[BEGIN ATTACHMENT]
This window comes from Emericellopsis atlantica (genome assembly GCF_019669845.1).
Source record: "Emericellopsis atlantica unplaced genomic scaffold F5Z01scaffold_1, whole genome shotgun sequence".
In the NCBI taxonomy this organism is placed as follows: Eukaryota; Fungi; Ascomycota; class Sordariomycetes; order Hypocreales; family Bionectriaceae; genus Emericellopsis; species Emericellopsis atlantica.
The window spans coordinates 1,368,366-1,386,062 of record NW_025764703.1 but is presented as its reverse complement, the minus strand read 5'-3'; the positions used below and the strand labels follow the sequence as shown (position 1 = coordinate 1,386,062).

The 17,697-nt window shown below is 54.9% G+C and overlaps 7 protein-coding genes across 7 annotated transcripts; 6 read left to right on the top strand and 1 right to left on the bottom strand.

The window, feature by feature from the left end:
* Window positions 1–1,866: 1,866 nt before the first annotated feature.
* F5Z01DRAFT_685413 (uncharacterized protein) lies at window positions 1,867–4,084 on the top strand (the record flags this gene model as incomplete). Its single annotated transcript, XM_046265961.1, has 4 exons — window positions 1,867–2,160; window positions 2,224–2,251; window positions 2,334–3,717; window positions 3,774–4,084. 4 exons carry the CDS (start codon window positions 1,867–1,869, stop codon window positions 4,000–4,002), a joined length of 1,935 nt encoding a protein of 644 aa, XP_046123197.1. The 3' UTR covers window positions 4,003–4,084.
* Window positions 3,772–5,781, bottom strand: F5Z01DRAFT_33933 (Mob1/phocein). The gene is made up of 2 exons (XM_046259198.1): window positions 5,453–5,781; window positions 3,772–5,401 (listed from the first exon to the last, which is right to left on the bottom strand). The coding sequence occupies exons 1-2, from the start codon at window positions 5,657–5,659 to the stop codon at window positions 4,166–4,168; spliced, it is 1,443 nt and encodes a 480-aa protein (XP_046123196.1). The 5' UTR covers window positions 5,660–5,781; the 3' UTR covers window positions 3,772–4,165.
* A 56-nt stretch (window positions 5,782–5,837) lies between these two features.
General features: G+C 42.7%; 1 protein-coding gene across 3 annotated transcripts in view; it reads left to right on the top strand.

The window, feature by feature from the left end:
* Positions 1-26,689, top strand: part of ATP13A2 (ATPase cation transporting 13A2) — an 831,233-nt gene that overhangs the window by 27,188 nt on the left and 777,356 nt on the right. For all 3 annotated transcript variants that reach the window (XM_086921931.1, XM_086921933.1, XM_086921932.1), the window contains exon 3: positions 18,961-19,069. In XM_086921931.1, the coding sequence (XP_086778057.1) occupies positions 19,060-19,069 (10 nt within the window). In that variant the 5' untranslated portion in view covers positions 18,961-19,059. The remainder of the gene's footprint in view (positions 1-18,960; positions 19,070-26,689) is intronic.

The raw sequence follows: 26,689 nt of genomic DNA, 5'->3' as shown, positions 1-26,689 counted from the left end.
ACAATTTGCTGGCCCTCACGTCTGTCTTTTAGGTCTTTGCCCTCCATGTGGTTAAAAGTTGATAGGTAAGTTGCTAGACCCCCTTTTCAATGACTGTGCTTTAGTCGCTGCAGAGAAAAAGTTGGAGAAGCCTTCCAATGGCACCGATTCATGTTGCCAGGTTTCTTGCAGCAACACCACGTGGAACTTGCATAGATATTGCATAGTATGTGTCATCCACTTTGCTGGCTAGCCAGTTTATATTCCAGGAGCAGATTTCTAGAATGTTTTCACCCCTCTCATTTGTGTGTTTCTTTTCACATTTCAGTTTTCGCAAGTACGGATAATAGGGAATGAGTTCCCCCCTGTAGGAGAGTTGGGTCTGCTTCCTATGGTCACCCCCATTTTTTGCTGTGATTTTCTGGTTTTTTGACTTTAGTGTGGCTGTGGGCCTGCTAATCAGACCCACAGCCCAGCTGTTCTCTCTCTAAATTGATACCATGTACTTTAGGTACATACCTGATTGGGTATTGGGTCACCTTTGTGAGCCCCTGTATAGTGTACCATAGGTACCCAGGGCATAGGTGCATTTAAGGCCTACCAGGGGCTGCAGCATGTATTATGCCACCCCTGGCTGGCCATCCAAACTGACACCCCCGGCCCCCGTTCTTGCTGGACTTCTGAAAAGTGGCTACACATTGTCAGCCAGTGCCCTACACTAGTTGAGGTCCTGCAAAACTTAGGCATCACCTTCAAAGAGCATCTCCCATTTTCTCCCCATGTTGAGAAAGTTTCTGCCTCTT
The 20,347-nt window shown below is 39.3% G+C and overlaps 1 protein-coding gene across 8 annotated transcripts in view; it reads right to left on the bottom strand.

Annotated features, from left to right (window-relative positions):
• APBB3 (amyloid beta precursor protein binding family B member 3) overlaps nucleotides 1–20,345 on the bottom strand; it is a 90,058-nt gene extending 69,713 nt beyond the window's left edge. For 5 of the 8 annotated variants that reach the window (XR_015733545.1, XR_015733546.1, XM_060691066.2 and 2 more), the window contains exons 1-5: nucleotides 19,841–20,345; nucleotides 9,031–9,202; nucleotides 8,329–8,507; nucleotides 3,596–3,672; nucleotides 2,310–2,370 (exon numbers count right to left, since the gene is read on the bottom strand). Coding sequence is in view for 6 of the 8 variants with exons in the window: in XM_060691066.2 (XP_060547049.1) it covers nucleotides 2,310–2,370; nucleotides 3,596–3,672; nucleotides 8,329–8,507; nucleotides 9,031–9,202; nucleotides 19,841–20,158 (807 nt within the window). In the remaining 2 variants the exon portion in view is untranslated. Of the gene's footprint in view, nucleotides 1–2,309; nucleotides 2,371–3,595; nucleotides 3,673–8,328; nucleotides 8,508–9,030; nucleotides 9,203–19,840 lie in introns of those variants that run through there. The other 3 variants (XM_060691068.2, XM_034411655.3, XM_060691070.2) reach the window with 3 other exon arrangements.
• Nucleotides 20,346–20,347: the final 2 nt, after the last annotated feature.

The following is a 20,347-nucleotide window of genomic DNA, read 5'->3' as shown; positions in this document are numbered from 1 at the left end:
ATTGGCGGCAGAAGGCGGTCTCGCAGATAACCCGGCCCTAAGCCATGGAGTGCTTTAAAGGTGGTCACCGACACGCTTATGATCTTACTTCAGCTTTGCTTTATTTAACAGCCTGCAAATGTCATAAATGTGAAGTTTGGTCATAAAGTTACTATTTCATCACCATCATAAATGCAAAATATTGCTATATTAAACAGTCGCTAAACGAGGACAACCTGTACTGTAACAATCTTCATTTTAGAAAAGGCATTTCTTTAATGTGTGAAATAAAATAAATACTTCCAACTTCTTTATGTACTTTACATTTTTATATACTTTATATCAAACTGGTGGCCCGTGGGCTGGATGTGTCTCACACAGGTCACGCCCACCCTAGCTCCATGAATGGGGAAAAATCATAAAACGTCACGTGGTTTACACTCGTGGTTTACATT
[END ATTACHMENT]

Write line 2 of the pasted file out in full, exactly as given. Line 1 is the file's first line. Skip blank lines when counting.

Source record: "Emericellopsis atlantica unplaced genomic scaffold F5Z01scaffold_1, whole genome shotgun sequence".